I can’t remember when I first formally met Sue Ann
Jaffarian, but I remember when I first saw her. She was emceeing one of our Sisters in Crime Los Angeles (SinC/LA) chapter meetings. (I had recently joined this mystery writing organization.) She was introduced as doing some stand-up comedy on the side and I said to myself, how brilliant is that for a mystery writer.
In time, I would get to know Sue Ann and her work a lot better. Like her plus-size lovable amateur sleuth named Odelia Grey, Sue Ann is a paralegal. She self-published her first two mysteries through iUniverse, and when she read an excerpt of her second, THE CURSE OF THE HOLY PAIL, at one of the SinC/LA meetings, I again said to myself, this stuff is good–it needs to be picked up by a traditional publisher.
Well, that hope came true this year, when Sue Ann’s debut, TOO BIG TO MISS, was released by Midnight Ink. THE CURSE OF THE HOLY PAIL will be coming out next year, with a third, MOTHER MAYHEM, due for publication in 2008.
Sue Ann and I have, before and after her Midnight Ink deal, sat side by side at numerous author festivals and library events. (We’ve joked around coining our combination Hiraharian or Jaffahara–nice Japanese/Armenian mix, no?) She is currently in her third year of her second term as president of SinC/LA. She’s served on the board for seven years, and when her term as president expires at the end of 2007, she will leave the board.
Sue Ann, with her stick-to-it-tiveness and great warmth, is a wonderful representative of the organization, which nationally is celebrating its 20th anniversary this year. Here to discuss not only Sisters in Crime, but also the road from self-publishing to a traditional publisher is Sue Ann Jaffarian:
How did you get involved in the organization? How old is the chapter?
I originally heard about the organization from a friend of a friend who is a close friend of former L.A. author Glynn Marsh Alam. I was almost done with my first mystery novel, yet had never heard of SinC. The chapter was founded in 1989.
I’ve heard that the Los Angeles chapter is SinC’s largest. Is that true and how many members does it have? About what percentage are women vs. men? Can non-L.A. residents join? What would you attribute to the chapter’s success?
I don’t know if we are the largest chapter, but I believe we are either #1 or #2 in size (the other large chapter being the New York/Tri-State Chapter. SinC/LA usually runs about 180-200 members, with about 30-35% men. In recent years our proportion of published authors has grown to reach close to 70. And, yes, non-L.A. people can join! In fact, we have many members from places like Northern California, New York, Arizona and New Mexico. Non-L.A. authors join us to take advantage of our various signing opportunities.
Several factors contribute to the success of SinC/LA. One, we are in Los Angeles, a huge metropolitan area and entertainment mecca that attracts many writers in many fields. SinC/LA doesn’t just have mystery novelists among its members, but screenwriters, TV writers, comedy writers and journalists, all with an interest in the mystery/crime/thriller areas.
Another big factor in the chapter’s success is the dedication of the board to find ways to help writers of all levels rise in their careers, whether they are just starting to write, have a finished manuscript, newly published, or well established. We do this by providing interesting and informative monthly speakers, a biennial writer’s conference, a speaker’s bureau that provides opportunities for library and book store events, and a presence at major local book festivals. SinC/LA is focused on helping its members realize their goals.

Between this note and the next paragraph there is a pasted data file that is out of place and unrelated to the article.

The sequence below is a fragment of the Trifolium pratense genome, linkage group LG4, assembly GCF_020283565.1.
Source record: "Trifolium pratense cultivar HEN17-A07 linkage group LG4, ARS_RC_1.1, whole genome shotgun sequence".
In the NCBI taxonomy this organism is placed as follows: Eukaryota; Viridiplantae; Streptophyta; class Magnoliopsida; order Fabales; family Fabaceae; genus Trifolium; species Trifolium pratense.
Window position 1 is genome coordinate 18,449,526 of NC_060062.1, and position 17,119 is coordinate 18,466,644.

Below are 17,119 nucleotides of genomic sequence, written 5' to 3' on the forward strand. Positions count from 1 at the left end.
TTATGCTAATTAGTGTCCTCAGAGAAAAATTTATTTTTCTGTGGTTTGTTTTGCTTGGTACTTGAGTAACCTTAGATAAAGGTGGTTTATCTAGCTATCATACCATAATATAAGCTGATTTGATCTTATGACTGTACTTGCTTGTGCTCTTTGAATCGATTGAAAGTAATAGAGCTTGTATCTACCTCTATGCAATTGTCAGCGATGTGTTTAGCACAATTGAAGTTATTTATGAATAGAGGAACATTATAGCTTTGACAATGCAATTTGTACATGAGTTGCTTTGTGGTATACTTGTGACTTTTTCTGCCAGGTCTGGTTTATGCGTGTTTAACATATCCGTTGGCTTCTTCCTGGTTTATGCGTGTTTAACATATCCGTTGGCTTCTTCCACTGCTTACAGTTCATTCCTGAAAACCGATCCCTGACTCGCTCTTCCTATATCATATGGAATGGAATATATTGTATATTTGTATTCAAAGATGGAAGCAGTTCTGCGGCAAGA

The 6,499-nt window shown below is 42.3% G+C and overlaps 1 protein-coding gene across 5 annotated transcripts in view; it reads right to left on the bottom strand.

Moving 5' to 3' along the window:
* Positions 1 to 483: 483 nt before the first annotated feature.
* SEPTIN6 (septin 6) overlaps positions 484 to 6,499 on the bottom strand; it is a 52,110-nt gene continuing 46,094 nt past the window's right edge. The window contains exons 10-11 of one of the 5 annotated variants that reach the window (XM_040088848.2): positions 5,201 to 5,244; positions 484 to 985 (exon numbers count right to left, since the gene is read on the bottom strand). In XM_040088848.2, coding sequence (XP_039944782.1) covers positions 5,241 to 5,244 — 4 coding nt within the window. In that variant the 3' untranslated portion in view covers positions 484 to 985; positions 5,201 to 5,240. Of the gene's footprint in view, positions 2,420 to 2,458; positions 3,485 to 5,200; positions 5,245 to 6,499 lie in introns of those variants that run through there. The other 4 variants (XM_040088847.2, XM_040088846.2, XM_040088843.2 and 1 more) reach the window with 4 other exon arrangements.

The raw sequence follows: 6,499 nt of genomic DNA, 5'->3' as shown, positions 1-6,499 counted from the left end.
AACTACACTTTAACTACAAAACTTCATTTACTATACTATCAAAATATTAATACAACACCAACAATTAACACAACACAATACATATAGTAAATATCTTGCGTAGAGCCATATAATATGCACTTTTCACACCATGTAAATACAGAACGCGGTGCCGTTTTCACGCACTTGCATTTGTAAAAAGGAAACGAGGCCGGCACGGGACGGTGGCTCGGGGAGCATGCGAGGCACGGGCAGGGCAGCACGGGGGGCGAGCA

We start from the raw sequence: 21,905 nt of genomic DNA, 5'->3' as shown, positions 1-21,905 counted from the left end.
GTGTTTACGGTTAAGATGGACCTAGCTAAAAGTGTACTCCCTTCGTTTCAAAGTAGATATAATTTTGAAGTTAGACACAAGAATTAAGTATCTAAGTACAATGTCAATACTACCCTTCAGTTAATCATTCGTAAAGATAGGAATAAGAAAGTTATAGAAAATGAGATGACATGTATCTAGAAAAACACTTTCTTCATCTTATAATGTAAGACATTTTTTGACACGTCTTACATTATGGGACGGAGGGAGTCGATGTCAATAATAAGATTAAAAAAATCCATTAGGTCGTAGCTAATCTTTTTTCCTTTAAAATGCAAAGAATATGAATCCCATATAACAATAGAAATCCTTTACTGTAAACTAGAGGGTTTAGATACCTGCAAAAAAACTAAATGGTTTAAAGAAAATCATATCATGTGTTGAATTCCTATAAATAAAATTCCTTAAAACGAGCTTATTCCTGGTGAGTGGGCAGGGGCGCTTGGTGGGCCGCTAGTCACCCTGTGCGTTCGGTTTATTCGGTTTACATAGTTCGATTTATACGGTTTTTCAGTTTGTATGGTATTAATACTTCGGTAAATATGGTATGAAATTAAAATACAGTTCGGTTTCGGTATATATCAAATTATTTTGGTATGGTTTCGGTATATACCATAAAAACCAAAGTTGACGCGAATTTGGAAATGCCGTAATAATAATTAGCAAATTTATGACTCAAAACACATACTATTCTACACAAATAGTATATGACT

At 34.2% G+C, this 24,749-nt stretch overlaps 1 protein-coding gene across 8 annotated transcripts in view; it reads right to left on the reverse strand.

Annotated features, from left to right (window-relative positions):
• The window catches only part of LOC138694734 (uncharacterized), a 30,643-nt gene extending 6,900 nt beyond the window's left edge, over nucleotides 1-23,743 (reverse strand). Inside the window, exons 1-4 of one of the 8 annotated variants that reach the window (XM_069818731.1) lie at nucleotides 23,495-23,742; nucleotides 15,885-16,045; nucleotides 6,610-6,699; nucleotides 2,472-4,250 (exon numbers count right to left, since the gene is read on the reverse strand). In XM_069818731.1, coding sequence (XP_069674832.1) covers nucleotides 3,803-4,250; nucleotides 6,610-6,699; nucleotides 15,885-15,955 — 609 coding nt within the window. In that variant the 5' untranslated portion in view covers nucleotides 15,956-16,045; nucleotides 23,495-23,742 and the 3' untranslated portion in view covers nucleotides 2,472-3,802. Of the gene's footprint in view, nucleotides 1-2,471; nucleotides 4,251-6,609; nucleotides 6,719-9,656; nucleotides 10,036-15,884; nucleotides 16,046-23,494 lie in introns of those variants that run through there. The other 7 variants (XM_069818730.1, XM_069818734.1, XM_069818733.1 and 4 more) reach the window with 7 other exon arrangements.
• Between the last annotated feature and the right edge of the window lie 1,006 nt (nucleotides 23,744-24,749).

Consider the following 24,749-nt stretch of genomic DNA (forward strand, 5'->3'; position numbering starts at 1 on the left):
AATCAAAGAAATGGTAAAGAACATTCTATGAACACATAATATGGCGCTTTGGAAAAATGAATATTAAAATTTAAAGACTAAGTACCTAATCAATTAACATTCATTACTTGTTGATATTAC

Tell us more about the No Crime Unpublished writing conference in 2007. Do you have a date or location for it yet?
The date will be Sunday, June 10, 2007 (save the date!) and the keynote speaker will be Jacqueline Winspear, author of the incredible Maisie Dobbs series. The location is the Embassy Suites Hotel in Arcadia. Shortly, the board will be releasing details and we will once again offer an early bird registration special. So stay tuned!
I know that through your and now vice president Diana James’ work, SinC/LA has revitalized its Speaker’s Bureau. How would interested members get involved with it?
With Diana James recently moving into the vice president spot and the overwhelming interest from libraries and bookstores in the program, we have divided the duties of the Speaker’s Bureau along geographical lines among several motivated board members: Gayle Bartos-Pool (Director), Celeste Covas and Ashley Baker. Author members interested in the program should contact Gayle at firstname.lastname@example.org.
Tell us more about SINC L.A.’s anthology, LANDMARKED FOR MURDER, which debuted at the West Hollywood Book Fair.
LANDMARKED FOR MURDER is actually the brainchild of SinC/LA board member Susan Beery, who originally came up with the theme of linking short stories together with Los Angeles landmarks. She teamed up with Michael Mallory, who was instrumental in bringing SinC/LA’s last anthology, MURDER ON SUNSET BOULEVARD, to life. The editors of LANDMARKED FOR MURDER are Harley Jane Kozak, Nathan Walpow and Michael Mallory, with a foreword by Taylor Smith. The featured authors include some returning favorites, such as Kate Thorton and Paul Marks, as well as exciting new contributors.
I know SINC-LA uses the term “pre-published” for its unpublished writers. Certain critics really assail the use of that term. What’s your take on it?
I often have published writers approach me with negative comments about the term “pre-published,” and I don’t understand why this term bothers them or why they invest energy in thinking about it. Perhaps they have forgotten the insecurity of working on that first novel, wondering if anyone else will ever see and understand the vision they’ve been toiling on for so long. While the term was coined and used at SinC long before I became a part of the organization, I see it as a harmless little nudge or boost of positive energy. During those long and lonely hours at the computer, when self-doubt threatens to creep in, if someone feels better thinking of themselves as “pre-published” rather than “unpublished,” then good for them. Of course, I understand that not all “pre-published” authors will become published, but if that term can make the emotional road a little easier, then by all means use it.
Tell us a little about your own journey from POD to a traditional publisher. Why did you opt to go with iUniverse with the first two Odelia mysteries? Was being an iUniverse author difficult in attracting an agent and traditional publisher? And how different are the Midnight Ink-edited and -published versions from the POD originals? In hindsight, would you do things differently?